Caux Newsdesk
01 October 1991

'Democracy starts with me' was the theme of MOral Re-Armament's 1991 conference at Caux, Switzerland. Over seven weeks 2,160 people attended its sessions. Michael Smith reports:


Russians attending the Caux conference appealed for a spirit of repentance and forgiveness, rather than hatred and revenge, following the collapse of Soviet communism. Among the 324 participants from Eastern and Central Europe were 109 Soviet citizens.

`How can we turn liberation into moral renaissance and prevent civil war?' asked Alexander Tsipko, a senior member of the Soviet Academy of Sciences. `We need a new kind of democratic consciousness. We don't want clericalism, but we do need people with a feeling of guilt and repentance, people who can think in terms of good and evil, not in terms of "us" and "them".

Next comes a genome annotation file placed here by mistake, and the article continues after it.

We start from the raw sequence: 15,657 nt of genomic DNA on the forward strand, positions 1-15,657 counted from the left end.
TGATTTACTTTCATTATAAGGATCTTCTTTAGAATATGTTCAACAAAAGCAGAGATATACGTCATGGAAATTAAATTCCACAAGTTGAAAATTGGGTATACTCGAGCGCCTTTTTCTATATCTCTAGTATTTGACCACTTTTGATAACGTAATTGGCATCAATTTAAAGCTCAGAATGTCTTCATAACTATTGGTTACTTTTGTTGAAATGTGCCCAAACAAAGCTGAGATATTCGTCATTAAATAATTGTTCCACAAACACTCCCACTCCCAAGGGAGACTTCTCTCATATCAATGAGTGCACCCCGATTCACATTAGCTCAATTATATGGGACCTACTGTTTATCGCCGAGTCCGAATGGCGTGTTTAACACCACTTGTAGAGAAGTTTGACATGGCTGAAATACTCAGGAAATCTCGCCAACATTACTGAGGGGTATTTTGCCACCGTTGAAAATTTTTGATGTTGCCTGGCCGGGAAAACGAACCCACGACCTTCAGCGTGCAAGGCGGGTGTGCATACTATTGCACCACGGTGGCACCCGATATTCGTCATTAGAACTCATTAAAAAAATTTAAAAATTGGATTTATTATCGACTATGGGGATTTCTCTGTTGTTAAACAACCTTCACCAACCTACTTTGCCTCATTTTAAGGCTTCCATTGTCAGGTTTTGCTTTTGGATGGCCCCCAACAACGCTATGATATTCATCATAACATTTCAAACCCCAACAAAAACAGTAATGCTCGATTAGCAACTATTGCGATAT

`Every step towards freedom has been marked with greater hatred,' warned Dr Tsipko. The new democratic movements were founded on an understandable hatred towards the past and the people who symbolized that past.

`We thought that with freedom we would become new, better people,' he continued. Yet they were still going through a profound spiritual crisis. `We all carry our personal responsibility and guilt. We are still marked by our Bolshevik past.'

Journalist and philosopher Vladimir Zelinsky also spoke of Russian `national guilt' while pointing out that the Russians themselves had been the first victims and greatest sufferers under communist tyranny. Now there was a danger of revenge, he warned. `The answer lies not in blaming others but in taking the blame on ourselves. This is the road to peace and forgiveness between the newly independent peoples after the fall of the Soviet empire.'

Dangers ahead